The writing itself lacked precision. Rather than dig into the characters Mr. Powers chose instead to tell us what to feel and often in vague sentences such as: "Clouds spread out over the Atlantic like soiled linens on an unmade bed." This had the effect of distancing me from the events and lead to confusion. I'm not sure, for example, whether the final scene in Iraq took place at night, or morning, or both. The scene starts out in a "...city, past curfew,..." and at least two references to lit streetlights. Yet, a few pages later action occurred "....in the heat of late morning." I missed any transition indicating the squad (or company?)had stayed out overnight.
If you enjoy sentences like this one describing the appearance of an alley: "In the dark, a swallow illustrated the turns with its call's echo." You may enjoy this book. But frankly I thought the false tone of the story belied its impact. It may be that I missed some illusive point; I looked for it. Instead the book left me empty and a bit annoyed, particularly in light of my expectations. I wish Mr. Powers all the luck on his literary career, but for me, a good story, well told, is the reason I read, and this book did not provide that at all.
Comment Comments (13) | Permalink | Most recent comment: Jun 17, 2013 1:03 PM PDT


Wichita
Wichita
by Thad Ziolkowski
Edition: Paperback
Price: $12.50
78 used & new from $0.01

4 of 6 people found the following review helpful
2.0 out of 5 stars Shallow and pointless, August 23, 2012
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This review is from: Wichita (Paperback)
Just finished Wichita, well not really, I skimmed the last seventy-five pages and read the ending. I was drawn to the book by the New York Times review, often a good source of interesting fiction. However I suspect sometimes personal politics can elevate a book and garner a review not justified. I also note Sam Lipsyte (The Ask)who is quoted on the cover claiming the book is "...rich, subtle, and funny..." is, like the author, a beneficiary of the Guggenheim Memorial Foundation. It pays to be connected, right. The book features two brothers. Lewis just abandoned by his girlfriend and lacking the drive to enter academia has returned to visit his mother in Wichita where he is surprised by his younger bipolar brother. They interact. There are other "odd ball" characters, but nothing of interest occurs and the book quickly becomes repetitious. Frankly nothing allowed me to suspend my disbelief enough to accept any of the relationships or situations which seemed designed to simply fill up the pages. There are also a lot of typo's including the misspelling of Shirley Maclaine's name on page 142. Not sure what that means, but it was distracting and further damaged the suspension of disbelief.


Beautiful Ruins: A Novel
Beautiful Ruins: A Novel
by Jess Walter
Edition: Hardcover
Price: $20.05
126 used & new from $0.01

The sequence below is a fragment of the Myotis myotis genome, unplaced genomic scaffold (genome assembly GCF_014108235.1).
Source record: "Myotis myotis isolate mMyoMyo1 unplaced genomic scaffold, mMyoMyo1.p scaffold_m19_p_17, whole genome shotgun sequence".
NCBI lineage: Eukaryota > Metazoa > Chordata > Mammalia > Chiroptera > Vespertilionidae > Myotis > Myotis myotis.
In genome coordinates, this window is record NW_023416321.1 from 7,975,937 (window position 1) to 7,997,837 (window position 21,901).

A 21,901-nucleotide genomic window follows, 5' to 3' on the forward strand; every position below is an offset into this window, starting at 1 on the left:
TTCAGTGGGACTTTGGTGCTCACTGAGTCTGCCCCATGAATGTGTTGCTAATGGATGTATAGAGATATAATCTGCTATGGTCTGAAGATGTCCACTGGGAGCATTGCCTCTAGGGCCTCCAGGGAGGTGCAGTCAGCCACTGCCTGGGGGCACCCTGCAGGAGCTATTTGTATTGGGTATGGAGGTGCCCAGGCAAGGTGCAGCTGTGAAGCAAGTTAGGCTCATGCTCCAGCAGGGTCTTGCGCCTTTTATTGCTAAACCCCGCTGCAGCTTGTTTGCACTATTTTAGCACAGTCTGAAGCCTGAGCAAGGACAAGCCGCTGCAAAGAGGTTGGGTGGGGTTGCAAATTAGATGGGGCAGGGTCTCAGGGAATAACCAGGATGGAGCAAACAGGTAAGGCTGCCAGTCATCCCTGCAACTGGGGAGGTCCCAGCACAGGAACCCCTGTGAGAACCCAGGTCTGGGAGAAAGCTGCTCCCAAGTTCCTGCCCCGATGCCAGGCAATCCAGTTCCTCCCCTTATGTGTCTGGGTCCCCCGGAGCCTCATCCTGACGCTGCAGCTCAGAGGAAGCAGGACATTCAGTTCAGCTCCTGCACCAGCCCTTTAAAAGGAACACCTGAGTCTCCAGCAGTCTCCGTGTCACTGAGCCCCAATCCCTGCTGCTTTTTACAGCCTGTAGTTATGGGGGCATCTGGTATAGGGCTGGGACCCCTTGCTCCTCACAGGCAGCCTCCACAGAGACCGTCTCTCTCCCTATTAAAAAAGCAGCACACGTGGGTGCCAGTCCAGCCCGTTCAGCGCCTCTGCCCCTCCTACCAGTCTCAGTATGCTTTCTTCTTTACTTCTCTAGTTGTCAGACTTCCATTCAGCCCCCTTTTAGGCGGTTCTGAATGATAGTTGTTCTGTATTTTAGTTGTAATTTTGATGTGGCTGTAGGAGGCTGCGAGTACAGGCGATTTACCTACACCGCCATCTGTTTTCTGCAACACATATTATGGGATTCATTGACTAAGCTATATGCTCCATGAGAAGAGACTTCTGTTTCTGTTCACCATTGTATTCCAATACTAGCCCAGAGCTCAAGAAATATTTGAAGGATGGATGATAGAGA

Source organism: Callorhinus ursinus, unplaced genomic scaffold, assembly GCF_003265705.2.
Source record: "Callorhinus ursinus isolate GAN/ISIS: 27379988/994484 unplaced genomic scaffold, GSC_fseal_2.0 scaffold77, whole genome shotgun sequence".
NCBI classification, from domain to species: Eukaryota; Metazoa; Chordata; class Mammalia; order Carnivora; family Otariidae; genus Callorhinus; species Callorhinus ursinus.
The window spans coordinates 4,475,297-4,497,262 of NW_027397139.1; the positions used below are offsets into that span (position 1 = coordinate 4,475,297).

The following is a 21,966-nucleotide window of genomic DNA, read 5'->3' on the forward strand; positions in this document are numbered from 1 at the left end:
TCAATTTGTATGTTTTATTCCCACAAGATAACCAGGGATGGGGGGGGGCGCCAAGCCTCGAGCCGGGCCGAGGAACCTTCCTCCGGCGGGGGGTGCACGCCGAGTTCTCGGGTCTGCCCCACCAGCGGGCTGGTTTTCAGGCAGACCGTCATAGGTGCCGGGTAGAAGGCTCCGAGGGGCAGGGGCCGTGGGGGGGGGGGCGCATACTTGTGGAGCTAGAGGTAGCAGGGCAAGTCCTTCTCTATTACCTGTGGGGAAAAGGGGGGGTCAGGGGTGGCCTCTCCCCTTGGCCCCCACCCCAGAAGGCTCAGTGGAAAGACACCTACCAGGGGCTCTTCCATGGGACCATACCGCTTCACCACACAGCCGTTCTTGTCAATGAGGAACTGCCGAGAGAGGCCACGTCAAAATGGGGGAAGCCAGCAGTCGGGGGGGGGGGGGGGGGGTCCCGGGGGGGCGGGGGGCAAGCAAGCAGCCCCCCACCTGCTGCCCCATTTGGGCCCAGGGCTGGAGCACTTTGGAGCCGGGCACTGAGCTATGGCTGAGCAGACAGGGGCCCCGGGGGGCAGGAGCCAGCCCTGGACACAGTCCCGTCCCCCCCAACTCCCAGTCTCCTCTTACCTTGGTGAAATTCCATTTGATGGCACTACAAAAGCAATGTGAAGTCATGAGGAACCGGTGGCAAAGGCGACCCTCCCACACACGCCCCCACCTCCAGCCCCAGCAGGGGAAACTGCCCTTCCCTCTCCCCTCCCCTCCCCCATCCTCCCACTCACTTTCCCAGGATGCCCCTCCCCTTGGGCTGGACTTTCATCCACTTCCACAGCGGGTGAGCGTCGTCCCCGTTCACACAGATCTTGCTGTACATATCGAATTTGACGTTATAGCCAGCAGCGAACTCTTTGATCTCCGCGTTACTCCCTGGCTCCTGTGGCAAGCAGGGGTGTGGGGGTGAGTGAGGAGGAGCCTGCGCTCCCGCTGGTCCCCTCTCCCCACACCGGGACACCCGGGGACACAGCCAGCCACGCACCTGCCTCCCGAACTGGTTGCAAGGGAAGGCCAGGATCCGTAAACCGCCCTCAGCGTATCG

1 of 2 people found the following review helpful
5.0 out of 5 stars Loving, Thoughtful and Kind, August 17, 2012
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I want to add my gratitude to Mr. Walter for his accomplishment. The book is funny, bright, and alive with warmth. I only hope word of mouth will push this book onto the bestseller lists--it deserves the attention. Richard Russo gave it high praise and if you are a fan of Mr. Russo's (as I am) you will enjoy this book.


Bob Dylan in America
Bob Dylan in America
by Sean Wilentz
Edition: Paperback
Price: $13.21
77 used & new from $0.87

4 of 4 people found the following review helpful
2.0 out of 5 stars self indulgent and dull, July 24, 2012
This review is from: Bob Dylan in America (Paperback)
Got this as a gift. I've been a fan since 1963. I read, then skim read, this book looking for insight and additional information. Instead I was bored. The tone is dry and lifeless and filled with unsubstantiated claims. For example Mr. Wilentz claims: "Dylan would have preferred to play old folk songs with nothing but acoustic instruments... but the programmers decided that traditional music without drums and at least some electric guitar backing would turn off the youthful MTV audience."(page 254) Really? How does he know? And if true why not contrast the Dylan who capitulated to MTV with the Dylan who flipped off the media when he was young. Now that might have been involving. Oh, well. At least Mr. Wilentz reminded me of how well Geoff Muldaur plays the blues.


The Coldest Night
The Coldest Night
by Robert Olmstead
Edition: Hardcover
Price: $17.27
182 used & new from $0.01

12 of 20 people found the following review helpful
2.0 out of 5 stars I guess I don't get it, July 7, 2012
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This review is from: The Coldest Night (Hardcover)
He read the book. The book had been praised by many, and awards bestowed. The unanimity moved opinion, sheltered disillusion though the disillusion came with the weather when it stormed. At times the man wondered at the awesome power of description, the essence of despair captured by the prose and rendered there as words. To be read. At other times the dialogue stilted and shared no meaning on the condition or the purpose. There is a plot, but that plot is basic and almost beside the movement that is not stillness. The man suffers, the purpose for which is never shared. But that he suffers cannot be doubted. For what reason can never be clear from the reading. And the ending, when it comes, as it will, disappoints and leaves the reader unclear why he made the journey in the first place. The quiddity lost, and never found.
Okay bad parody, but still with lines like; "It filled his throat and caught there." or, "There was no clock, no calendar that moored them in the stream of nights that begot days and days that drifted into darkness." I think it's fair game. There is power in the book, but I finished with no sense of who Henry was and why he enlisted in the first place. I thought the story was cliche and the characters never developed and therefore I never sunk into the experience. I welcome any comments from those who loved this book explaining what I missed.